That’s the thing about these end of the world prophecies, like the weather forecasts, you can never count on them.

Now I have to get going on my Christmas shopping. Bah, humbug.

I know my kids will be disappointed, well not really but they seem to be into these conspiracy theories lately. Obviously they spend way too much time on the Internet, where you can always find ‘proof’ to prove pretty much whatever you set out to prove with like-minded people who obviously find reality terribly boring. Or at least not nearly as much fun.

That’s partly why I found last week’s golden eagle hoax so perfect. It was a video of an eagle in a Montreal park picking up a baby and flying away with it. It went viral, of course. Many believed it, including several news organizations that spend a considerable amount of air time on what’s creating interest on the Internet, and then got to cover it again the next day to proclaim it a hoax from some clever and industrious and obviously talented Quebec students who will be getting an ‘A’ in their class.

They wisely targeted the top two items on the Internet, babies and animals, and presto, chango, instant international audience.

Now the Mayans likely had no agenda when they made their calendars, and certainly didn’t anticipate an audience in 2012 long after their civilization had vanished, but, hey, what’s old is new again and in doomsday theories any kind of facts just clutter things up anyway.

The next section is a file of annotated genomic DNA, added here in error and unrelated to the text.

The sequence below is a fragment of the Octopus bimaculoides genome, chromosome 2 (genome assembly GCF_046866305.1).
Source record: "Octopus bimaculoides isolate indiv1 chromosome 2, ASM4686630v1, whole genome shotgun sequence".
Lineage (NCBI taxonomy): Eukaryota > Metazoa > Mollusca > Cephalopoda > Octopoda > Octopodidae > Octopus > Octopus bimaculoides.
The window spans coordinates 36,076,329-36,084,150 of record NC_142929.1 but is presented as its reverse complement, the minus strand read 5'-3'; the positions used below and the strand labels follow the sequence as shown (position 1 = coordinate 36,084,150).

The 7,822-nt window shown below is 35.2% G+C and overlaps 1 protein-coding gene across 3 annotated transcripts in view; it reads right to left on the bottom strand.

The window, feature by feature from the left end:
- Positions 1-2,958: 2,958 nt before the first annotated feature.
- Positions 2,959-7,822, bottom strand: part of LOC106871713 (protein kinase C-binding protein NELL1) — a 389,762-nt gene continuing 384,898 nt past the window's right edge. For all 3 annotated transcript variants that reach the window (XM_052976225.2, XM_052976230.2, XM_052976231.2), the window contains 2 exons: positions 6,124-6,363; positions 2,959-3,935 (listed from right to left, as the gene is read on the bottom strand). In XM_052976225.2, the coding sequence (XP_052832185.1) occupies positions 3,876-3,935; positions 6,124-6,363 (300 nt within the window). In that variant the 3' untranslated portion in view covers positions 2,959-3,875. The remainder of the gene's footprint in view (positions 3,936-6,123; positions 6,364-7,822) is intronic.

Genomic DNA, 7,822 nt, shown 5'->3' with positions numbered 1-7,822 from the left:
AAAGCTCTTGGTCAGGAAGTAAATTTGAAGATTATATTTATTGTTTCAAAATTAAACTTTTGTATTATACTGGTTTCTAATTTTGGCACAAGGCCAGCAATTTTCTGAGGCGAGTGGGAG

But our modern fixation with rapid but unreliable communication devices aside, this isn’t the first time I’ve had to deal with proclamations of the end of the world as we know it (everybody, and I feel fine). And you can’t blame the Net.

I distinctly remember in the late 60s or early 70s when some older kid at school, who may or may not have been a hippy, told me the world was going to end on Friday night. There was a lot of that kind of stuff going on then but it scared the hell out of me, cause you know he was older and everything and what do I know about anything? – which is pretty much what leads us to be scared about everything. When push comes to shove, what do we really know about anything?

Anyway, I recall already agreeing to spend that night at a buddy’s place, even though I felt like staying at home with my mom and dad comfortably near my side just in case anything went terribly wrong. But, I believe I was nine or 10 at the time, I couldn’t bring myself to explain this problem I had, and I didn’t want to look like a chicken either.

I know I didn’t sleep well that night but I must have drifted off because when I did eventually wake up it was one of the happiest moments of my young life. Phew.

The next bullet I dodged was Y2K.

Well, we all did, I guess, and this one can be blamed on computers or the geniuses that make them.

It was Dec. 31, 1999 and apparently no one knew how the computers, which we invented but now ruled our world, were going to take the news that a millennium was about to end. Even though you’d think they, er, the people that invented them, probably should have saw that one coming.

A lot of money was spent, a lot of anxiety was dispensed.....and the calendar, and the rest of the world, along with our lives, turned to Jan. 1, 2000 without much problem at all.

And it appears we’ve dodged another bullet. And just in time for Christmas.

And, ironically, that’s the good thing about end of the world scenarios that don’t turn out as predicted, you’re happy to wake up and get on with your life. So Merry Christmas everyone and have a happy and healthy new year.


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